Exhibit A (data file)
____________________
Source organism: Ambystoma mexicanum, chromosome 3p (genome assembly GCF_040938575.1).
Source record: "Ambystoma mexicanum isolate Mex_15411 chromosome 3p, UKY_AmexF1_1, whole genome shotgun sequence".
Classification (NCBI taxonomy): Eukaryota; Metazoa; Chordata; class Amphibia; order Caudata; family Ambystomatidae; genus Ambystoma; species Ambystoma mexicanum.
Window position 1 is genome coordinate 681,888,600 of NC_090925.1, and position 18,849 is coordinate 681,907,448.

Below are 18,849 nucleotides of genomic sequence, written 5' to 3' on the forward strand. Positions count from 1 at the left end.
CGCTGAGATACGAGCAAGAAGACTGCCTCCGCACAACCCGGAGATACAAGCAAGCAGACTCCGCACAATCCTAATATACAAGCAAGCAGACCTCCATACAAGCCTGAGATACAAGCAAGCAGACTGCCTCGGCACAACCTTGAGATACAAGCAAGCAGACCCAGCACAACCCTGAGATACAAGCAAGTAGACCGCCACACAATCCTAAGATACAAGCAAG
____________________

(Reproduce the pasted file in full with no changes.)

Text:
Source organism: Ambystoma mexicanum, chromosome 3p (genome assembly GCF_040938575.1).
Source record: "Ambystoma mexicanum isolate Mex_15411 chromosome 3p, UKY_AmexF1_1, whole genome shotgun sequence".
Classification (NCBI taxonomy): Eukaryota; Metazoa; Chordata; class Amphibia; order Caudata; family Ambystomatidae; genus Ambystoma; species Ambystoma mexicanum.
Window position 1 is genome coordinate 681,888,600 of NC_090925.1, and position 18,849 is coordinate 681,907,448.

Below are 18,849 nucleotides of genomic sequence, written 5' to 3' on the forward strand. Positions count from 1 at the left end.
CGCTGAGATACGAGCAAGAAGACTGCCTCCGCACAACCCGGAGATACAAGCAAGCAGACTCCGCACAATCCTAATATACAAGCAAGCAGACCTCCATACAAGCCTGAGATACAAGCAAGCAGACTGCCTCGGCACAACCTTGAGATACAAGCAAGCAGACCCAGCACAACCCTGAGATACAAGCAAGTAGACCGCCACACAATCCTAAGATACAAGCAAG